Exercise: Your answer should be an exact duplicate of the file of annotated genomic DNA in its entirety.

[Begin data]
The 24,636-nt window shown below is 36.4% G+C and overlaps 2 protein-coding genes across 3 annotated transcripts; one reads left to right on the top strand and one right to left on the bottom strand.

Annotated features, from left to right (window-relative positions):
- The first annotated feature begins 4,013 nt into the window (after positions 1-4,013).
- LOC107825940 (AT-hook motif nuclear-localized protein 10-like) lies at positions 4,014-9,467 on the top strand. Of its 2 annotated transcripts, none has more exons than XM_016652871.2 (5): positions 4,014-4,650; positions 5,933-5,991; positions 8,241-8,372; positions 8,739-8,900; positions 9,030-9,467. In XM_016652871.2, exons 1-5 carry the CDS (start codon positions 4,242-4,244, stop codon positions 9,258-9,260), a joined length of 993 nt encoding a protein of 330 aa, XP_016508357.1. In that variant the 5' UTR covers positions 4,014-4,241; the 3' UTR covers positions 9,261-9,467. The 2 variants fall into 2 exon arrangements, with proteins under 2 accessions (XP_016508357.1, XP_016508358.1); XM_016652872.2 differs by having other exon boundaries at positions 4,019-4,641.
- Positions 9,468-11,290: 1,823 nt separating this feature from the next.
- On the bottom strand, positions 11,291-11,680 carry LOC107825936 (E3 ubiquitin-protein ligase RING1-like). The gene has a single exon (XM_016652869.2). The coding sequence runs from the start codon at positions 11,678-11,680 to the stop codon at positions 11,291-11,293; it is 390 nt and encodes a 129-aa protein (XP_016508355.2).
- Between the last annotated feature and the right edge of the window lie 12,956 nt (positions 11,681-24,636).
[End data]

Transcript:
The 24,636-nt window shown below is 36.4% G+C and overlaps 2 protein-coding genes across 3 annotated transcripts; one reads left to right on the top strand and one right to left on the bottom strand.

Annotated features, from left to right (window-relative positions):
- The first annotated feature begins 4,013 nt into the window (after positions 1-4,013).
- LOC107825940 (AT-hook motif nuclear-localized protein 10-like) lies at positions 4,014-9,467 on the top strand. Of its 2 annotated transcripts, none has more exons than XM_016652871.2 (5): positions 4,014-4,650; positions 5,933-5,991; positions 8,241-8,372; positions 8,739-8,900; positions 9,030-9,467. In XM_016652871.2, exons 1-5 carry the CDS (start codon positions 4,242-4,244, stop codon positions 9,258-9,260), a joined length of 993 nt encoding a protein of 330 aa, XP_016508357.1. In that variant the 5' UTR covers positions 4,014-4,241; the 3' UTR covers positions 9,261-9,467. The 2 variants fall into 2 exon arrangements, with proteins under 2 accessions (XP_016508357.1, XP_016508358.1); XM_016652872.2 differs by having other exon boundaries at positions 4,019-4,641.
- Positions 9,468-11,290: 1,823 nt separating this feature from the next.
- On the bottom strand, positions 11,291-11,680 carry LOC107825936 (E3 ubiquitin-protein ligase RING1-like). The gene has a single exon (XM_016652869.2). The coding sequence runs from the start codon at positions 11,678-11,680 to the stop codon at positions 11,291-11,293; it is 390 nt and encodes a 129-aa protein (XP_016508355.2).
- Between the last annotated feature and the right edge of the window lie 12,956 nt (positions 11,681-24,636).